A high percentage of the entrepreneurs financed by VCs are engineers. Komal Shah studied computer science and worked for many years as an engineer and product manager. She and her venture-capitalist husband, Gaurav Garg, collect paintings that are mostly abstract and predominantly made by women and African-American men. Shah balks at collections assembled according to “standard recipes” by consultants, advising their clients on “safe investments.” “When you start looking for ‘safe’ things, that’s when all your passion goes out the door!” she declared. She prefers to use museum curators, such as SFMOMA’s Gary Garrels and Tate’s Mark Godfrey, as unofficial sounding boards.
Shah sees engineering as an imaginative endeavor and product management as instrumental in “creating things.” She identifies with the ways that artists think and loves spending time with them. Among those whose company she enjoys are Mary Weatherford (“gregarious and a true leader”) and Charline von Heyl (“a complete riot”). Shah leaves conversations with artists “feeling very excited, very invigorated.” They make her think about the tech sphere differently and vice versa. “In technology, it’s mostly about evolution. A startup can bring in some revolutionary changes and alter the landscape, but it’s still a kind of linear change,” she pointed out. “But artists make crazy changes, completely out of the blue, which invokes in me a new level of respect.”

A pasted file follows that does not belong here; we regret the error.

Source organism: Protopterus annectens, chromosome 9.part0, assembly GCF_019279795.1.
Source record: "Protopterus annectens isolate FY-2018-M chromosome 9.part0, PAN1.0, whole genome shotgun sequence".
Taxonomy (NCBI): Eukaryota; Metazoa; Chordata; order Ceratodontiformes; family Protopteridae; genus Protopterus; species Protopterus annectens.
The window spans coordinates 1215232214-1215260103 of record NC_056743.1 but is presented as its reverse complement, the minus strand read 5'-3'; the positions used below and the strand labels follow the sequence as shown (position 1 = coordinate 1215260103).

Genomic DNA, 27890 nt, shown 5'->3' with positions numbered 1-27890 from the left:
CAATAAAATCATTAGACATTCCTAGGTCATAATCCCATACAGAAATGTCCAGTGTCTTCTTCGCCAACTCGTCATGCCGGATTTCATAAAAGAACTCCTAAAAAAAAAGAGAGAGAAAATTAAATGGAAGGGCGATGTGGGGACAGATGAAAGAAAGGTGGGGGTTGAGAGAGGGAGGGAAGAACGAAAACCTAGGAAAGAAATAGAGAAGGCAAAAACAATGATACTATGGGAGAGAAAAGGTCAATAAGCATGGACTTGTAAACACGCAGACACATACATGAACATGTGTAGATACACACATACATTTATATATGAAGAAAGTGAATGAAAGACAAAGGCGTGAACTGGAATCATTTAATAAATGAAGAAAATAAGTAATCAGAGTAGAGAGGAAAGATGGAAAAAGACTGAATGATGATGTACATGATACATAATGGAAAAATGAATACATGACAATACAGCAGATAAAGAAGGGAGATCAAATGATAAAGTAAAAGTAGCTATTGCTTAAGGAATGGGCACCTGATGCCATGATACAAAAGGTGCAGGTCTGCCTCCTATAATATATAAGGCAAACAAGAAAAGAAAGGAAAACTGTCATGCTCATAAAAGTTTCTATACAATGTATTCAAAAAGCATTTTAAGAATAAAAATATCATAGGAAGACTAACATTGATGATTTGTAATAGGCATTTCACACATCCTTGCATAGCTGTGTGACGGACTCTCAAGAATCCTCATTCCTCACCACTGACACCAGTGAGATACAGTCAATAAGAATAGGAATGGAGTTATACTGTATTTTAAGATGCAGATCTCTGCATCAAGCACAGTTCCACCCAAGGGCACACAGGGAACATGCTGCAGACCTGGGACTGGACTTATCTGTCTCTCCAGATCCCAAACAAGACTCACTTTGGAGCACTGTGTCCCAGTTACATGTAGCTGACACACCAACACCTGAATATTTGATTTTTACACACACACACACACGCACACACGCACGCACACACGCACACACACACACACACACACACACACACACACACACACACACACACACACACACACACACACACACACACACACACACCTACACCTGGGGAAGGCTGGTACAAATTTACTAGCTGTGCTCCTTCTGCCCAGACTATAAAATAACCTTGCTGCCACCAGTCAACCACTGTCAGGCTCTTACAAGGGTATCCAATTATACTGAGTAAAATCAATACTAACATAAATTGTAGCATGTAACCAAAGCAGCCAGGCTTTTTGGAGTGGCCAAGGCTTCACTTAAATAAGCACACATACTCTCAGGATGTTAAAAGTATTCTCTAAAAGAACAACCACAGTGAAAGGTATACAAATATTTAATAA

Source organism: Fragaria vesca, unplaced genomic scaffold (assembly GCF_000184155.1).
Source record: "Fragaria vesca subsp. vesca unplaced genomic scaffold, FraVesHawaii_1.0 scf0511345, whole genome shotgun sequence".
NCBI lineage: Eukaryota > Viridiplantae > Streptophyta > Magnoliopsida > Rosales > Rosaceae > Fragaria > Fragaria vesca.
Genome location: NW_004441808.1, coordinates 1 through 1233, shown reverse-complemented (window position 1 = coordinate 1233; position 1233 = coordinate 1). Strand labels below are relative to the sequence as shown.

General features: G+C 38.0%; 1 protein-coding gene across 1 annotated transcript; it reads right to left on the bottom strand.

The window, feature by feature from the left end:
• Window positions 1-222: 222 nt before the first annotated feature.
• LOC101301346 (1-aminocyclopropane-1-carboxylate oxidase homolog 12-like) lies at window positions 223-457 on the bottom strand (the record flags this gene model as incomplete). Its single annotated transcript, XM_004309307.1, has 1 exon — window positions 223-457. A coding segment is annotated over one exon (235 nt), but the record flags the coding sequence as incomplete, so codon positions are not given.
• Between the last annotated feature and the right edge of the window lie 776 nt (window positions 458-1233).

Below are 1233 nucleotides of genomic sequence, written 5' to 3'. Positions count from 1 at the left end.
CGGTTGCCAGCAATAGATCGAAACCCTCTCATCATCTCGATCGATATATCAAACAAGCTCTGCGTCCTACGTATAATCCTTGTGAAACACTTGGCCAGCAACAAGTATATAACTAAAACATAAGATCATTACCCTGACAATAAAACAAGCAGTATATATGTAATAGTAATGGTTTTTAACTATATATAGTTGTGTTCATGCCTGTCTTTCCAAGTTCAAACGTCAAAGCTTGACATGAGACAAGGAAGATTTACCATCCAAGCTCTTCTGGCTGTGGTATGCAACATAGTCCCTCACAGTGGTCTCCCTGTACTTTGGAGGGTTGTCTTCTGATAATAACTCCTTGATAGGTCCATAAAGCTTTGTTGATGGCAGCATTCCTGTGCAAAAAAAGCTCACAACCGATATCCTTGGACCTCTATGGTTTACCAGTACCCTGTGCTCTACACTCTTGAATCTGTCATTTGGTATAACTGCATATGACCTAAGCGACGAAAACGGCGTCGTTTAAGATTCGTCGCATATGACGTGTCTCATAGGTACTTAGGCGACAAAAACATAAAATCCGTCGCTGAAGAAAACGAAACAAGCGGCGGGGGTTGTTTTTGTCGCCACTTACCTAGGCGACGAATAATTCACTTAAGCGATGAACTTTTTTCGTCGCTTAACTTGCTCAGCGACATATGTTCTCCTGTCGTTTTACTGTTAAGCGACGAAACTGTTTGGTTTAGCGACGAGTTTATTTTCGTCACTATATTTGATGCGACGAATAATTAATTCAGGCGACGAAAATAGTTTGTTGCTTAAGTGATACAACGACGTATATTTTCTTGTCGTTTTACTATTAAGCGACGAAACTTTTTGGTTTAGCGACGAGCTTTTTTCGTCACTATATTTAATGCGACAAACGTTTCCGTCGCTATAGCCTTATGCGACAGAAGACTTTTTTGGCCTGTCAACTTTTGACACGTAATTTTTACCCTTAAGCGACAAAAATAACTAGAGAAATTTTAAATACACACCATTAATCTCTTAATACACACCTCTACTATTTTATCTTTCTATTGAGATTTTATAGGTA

A final value shared by the art and tech worlds relates, unexpectedly, to commerce. From the perspective of venture capitalists, the best entrepreneurs and the most significant artists have missionary rather than mercenary motives. Their vision allows them to make the right long-term decisions, despite short-term pressures. They shouldn’t be too far ahead of their time, but they ought not pander to the moment either.
Sarah Thornton is the author of three books, 33 Artists in 3 Acts, Seven Days in the Art World, and Club Cultures.
A version of this story originally appeared in the Fall 2016 issue of ARTnews on page 102 under the title “Risky Business.”